Water baptisms are joyful occasions for believers of all stripes. We delight in the sound of the water, the ritual motion of the participants, the sight of the glistening smiles, the oddity of the entire scene. Sacraments make the intangible tangible, and memorable. Baptism makes the gospel splashable.
The Westminster Shorter Catechism explains that baptism is one of the “ordinary means whereby Christ communicates to us the benefits of redemption” (question 88). Unfortunately for many of us, baptism has become quite ordinary — and not in a Westminster Catechism kind of way. (I write this as a baptist, who can be some of the worst offenders!) Though the sight of a baptism may give us joy, we can fail to see the many redemptive benefits God gives through this ordinance — and to grasp them for ourselves again. The memory of our baptism may be fresh or may have faded, but this punctiliar event in the life of the believer should grow sweeter with time.
God’s past, present, and future grace awaits us at Jordan’s stormy banks, if we are willing to take the plunge (2 Kings 5:10–14).
A teary sentimentality often accompanies a baptismal ceremony. Each one we witness reminds us of our own. Moreover, each one we witness reminds us of Christ’s. Baptism is backward-looking by nature — a proclamation of faith in God’s grace demonstrated to us in the past.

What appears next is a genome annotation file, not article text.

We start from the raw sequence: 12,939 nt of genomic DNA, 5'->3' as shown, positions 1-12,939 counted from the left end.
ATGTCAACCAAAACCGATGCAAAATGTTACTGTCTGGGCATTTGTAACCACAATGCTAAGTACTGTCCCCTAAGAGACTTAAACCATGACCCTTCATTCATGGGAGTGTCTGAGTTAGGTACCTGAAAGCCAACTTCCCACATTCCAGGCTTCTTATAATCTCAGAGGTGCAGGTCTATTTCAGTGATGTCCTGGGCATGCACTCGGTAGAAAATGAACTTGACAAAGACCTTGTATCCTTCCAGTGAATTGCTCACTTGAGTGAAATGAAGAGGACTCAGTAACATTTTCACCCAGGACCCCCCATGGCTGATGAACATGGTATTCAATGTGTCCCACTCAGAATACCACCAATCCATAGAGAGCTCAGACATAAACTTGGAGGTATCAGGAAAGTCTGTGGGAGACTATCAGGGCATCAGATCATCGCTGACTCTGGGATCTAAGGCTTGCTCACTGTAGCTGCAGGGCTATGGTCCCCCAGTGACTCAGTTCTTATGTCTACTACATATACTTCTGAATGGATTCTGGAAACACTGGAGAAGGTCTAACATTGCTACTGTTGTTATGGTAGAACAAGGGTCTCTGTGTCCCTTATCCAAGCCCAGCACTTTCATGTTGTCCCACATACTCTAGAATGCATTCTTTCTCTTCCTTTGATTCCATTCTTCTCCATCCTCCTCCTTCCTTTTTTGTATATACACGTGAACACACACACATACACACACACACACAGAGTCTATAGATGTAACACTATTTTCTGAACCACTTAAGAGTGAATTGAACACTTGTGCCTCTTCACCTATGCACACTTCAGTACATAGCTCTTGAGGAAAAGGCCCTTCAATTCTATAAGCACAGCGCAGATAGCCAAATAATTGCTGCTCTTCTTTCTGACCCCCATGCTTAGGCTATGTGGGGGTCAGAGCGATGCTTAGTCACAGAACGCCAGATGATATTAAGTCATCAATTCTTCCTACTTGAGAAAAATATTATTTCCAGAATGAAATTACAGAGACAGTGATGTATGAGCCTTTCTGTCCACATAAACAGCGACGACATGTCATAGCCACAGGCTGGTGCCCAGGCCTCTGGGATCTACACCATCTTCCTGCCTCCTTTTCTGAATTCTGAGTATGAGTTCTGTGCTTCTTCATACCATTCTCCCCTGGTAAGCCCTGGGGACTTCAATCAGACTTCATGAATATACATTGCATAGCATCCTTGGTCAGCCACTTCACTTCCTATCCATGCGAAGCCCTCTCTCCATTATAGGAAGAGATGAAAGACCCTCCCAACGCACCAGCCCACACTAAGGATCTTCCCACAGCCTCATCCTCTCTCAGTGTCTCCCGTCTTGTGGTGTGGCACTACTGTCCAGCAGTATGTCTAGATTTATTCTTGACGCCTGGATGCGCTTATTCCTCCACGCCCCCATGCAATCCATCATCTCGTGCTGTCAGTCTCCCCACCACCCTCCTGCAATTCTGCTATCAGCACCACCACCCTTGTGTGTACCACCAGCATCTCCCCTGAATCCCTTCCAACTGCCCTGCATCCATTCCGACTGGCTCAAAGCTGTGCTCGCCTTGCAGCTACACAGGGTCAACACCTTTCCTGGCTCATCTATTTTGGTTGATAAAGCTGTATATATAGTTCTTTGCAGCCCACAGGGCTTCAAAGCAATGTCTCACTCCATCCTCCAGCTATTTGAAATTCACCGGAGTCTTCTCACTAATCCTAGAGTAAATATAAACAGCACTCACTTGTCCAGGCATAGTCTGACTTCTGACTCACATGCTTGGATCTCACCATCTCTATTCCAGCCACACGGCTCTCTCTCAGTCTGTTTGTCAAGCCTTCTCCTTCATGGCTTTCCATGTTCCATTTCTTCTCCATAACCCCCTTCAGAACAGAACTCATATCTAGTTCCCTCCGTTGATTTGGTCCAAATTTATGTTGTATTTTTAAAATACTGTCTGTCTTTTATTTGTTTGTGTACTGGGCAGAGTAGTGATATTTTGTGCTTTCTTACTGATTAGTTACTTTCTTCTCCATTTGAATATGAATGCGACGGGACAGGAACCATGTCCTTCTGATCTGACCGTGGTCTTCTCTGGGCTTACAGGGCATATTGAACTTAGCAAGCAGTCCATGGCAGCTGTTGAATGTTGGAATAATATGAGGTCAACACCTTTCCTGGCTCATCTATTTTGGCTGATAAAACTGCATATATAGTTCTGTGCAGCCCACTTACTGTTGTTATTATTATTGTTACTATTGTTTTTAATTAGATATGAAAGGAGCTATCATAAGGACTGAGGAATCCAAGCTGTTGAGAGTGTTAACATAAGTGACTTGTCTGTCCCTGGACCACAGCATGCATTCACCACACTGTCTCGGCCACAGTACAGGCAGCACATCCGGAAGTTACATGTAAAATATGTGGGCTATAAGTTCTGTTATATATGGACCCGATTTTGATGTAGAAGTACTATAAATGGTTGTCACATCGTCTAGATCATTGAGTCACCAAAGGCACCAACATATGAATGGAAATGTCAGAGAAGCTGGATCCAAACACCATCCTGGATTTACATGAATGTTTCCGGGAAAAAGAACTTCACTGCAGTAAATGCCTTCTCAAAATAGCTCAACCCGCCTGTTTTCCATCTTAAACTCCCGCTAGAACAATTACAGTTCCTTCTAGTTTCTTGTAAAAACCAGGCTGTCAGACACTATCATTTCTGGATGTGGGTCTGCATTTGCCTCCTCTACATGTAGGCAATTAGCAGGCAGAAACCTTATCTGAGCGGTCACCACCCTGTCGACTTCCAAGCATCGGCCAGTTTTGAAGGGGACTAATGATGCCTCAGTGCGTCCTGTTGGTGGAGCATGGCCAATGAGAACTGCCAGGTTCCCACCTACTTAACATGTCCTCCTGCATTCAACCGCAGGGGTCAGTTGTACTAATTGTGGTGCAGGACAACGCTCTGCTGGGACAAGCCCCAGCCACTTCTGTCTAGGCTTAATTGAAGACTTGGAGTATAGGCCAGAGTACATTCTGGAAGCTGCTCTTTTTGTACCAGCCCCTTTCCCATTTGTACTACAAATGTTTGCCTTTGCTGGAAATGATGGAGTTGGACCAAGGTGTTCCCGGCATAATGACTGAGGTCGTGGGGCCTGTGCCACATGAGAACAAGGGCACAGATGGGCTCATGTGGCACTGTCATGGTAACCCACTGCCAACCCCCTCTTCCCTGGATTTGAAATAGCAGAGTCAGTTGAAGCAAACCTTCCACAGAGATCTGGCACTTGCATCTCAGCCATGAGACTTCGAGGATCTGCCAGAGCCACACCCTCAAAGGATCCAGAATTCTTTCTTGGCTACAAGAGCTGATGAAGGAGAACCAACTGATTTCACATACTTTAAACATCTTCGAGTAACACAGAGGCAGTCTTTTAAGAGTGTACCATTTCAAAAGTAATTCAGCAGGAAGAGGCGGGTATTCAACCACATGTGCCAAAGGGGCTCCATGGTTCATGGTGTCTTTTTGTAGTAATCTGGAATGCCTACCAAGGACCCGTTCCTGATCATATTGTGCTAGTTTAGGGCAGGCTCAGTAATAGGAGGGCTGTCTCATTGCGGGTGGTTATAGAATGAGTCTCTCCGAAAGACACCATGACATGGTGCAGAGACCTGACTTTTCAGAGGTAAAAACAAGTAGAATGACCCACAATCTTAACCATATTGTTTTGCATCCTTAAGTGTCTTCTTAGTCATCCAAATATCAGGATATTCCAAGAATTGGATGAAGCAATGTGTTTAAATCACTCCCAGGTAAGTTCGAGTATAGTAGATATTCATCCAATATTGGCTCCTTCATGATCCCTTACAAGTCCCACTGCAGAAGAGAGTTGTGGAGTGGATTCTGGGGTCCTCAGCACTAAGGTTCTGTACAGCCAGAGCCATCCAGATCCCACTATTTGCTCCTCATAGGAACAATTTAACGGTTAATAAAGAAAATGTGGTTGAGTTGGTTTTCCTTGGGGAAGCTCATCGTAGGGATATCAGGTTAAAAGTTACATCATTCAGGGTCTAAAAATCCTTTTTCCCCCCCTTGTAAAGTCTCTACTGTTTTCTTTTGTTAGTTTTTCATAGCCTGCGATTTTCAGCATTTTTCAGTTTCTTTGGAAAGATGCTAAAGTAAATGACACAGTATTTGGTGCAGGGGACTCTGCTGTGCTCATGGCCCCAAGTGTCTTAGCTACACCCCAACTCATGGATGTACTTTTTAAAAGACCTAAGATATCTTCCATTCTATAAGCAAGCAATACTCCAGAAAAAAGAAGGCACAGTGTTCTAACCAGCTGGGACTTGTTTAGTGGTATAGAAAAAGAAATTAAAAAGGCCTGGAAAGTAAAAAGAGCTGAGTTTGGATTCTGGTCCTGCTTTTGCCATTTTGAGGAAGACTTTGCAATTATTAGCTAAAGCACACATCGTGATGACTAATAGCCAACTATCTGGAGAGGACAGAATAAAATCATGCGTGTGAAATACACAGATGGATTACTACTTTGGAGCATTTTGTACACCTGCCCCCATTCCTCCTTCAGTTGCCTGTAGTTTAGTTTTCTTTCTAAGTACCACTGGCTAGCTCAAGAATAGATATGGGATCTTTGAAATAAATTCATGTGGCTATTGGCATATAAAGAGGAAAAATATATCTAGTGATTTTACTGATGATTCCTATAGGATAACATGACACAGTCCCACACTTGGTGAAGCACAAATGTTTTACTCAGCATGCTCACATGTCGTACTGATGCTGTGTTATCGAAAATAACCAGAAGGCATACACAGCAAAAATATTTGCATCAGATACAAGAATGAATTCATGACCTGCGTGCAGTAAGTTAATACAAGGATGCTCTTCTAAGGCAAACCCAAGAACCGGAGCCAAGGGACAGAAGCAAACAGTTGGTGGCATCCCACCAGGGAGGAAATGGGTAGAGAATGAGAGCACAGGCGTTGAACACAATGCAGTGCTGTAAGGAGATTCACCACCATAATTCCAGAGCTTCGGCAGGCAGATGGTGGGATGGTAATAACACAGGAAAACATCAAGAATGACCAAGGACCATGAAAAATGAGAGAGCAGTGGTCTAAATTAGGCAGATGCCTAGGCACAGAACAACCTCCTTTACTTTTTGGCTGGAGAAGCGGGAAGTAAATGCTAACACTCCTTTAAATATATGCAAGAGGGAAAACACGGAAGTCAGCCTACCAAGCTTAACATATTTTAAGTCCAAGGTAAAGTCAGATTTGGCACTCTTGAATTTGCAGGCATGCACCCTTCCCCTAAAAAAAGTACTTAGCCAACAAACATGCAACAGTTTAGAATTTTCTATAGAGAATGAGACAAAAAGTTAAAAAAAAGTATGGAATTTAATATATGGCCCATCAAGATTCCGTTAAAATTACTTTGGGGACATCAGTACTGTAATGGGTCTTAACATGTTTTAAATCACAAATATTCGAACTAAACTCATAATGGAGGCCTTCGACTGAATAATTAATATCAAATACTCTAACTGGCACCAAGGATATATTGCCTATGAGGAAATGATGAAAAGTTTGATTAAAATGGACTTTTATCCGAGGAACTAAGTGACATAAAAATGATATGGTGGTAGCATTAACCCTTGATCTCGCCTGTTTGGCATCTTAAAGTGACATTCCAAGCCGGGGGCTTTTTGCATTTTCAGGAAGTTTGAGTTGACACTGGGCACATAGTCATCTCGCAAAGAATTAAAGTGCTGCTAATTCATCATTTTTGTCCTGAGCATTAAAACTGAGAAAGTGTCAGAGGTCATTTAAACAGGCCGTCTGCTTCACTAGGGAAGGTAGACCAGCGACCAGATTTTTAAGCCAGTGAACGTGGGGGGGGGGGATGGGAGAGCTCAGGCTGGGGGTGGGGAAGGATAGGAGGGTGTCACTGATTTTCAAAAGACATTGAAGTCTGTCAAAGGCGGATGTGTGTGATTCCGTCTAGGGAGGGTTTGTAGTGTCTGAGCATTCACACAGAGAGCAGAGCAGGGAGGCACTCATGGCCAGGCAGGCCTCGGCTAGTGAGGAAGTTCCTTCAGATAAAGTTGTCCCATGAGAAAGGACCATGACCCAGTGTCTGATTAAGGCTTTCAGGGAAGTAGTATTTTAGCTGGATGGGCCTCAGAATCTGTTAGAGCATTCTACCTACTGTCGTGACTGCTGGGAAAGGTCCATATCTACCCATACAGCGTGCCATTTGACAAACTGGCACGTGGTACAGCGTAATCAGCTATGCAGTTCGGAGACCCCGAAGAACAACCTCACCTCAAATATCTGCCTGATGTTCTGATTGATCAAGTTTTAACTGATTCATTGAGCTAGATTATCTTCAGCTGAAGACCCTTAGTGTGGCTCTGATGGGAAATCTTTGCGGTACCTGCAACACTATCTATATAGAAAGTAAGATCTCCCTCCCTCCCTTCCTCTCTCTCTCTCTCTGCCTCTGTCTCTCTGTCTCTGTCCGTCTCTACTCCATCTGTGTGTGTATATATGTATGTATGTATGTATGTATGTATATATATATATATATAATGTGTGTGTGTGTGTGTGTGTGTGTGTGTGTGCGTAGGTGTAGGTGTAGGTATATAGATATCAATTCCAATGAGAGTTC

In Life Together, Dietrich Bonhoeffer reminds us of an obvious but profound fact about the cross: Jesus has not died and been raised in the modern era. To find saving grace, we must look to the past: “I find no salvation in my life history, but only in the history of Jesus Christ” (54). Baptism makes us a participant in that history. Baptism puts us into the Jordan with the repentant sinners, where we watch a sinless man come down and join us in the water (Matthew 3:6, 13–17).
“As we are united with the Son, we hear the Father’s divine favor spoken over us.”
In God’s gracious providence, baptism is the place where our lives intersect the narrative of Scripture. Plunging beneath the water, we pass through the pages and become characters in its plot. At baptism, our lives are eclipsed by the life of Christ — his death and resurrection: “We were buried therefore with him by baptism into death, in order that, just as Christ was raised from the dead by the glory of the Father, we too might walk in newness of life. . . . We have been united with him” (Romans 6:4–5).
As we are united with the Son, we hear the Father’s divine favor spoken over us: “This is my beloved Son, with whom I am well pleased” (Matthew 3:17). His pleasure in us is a past proclamation, resting on our identity in Christ — not on our present performance. Whether we waver, doubt, sin, succeed, overcome, do good, the Father’s grace echoes over the waters of time from the moment our lives were “hidden with Christ in God” (Colossians 3:3).
Baptism is not always a lighthearted affair, especially in non-Western contexts. During Amy Carmichael’s ministry (1867–1951), Indians realized — rightly — that baptism was the end of supreme loyalty to caste or family. When she spoke with the brothers of a young lady who wished to be baptized, they responded, “Baptized! She shall burn in ashes first. She may go out dead if she likes. She shall go out living — never!”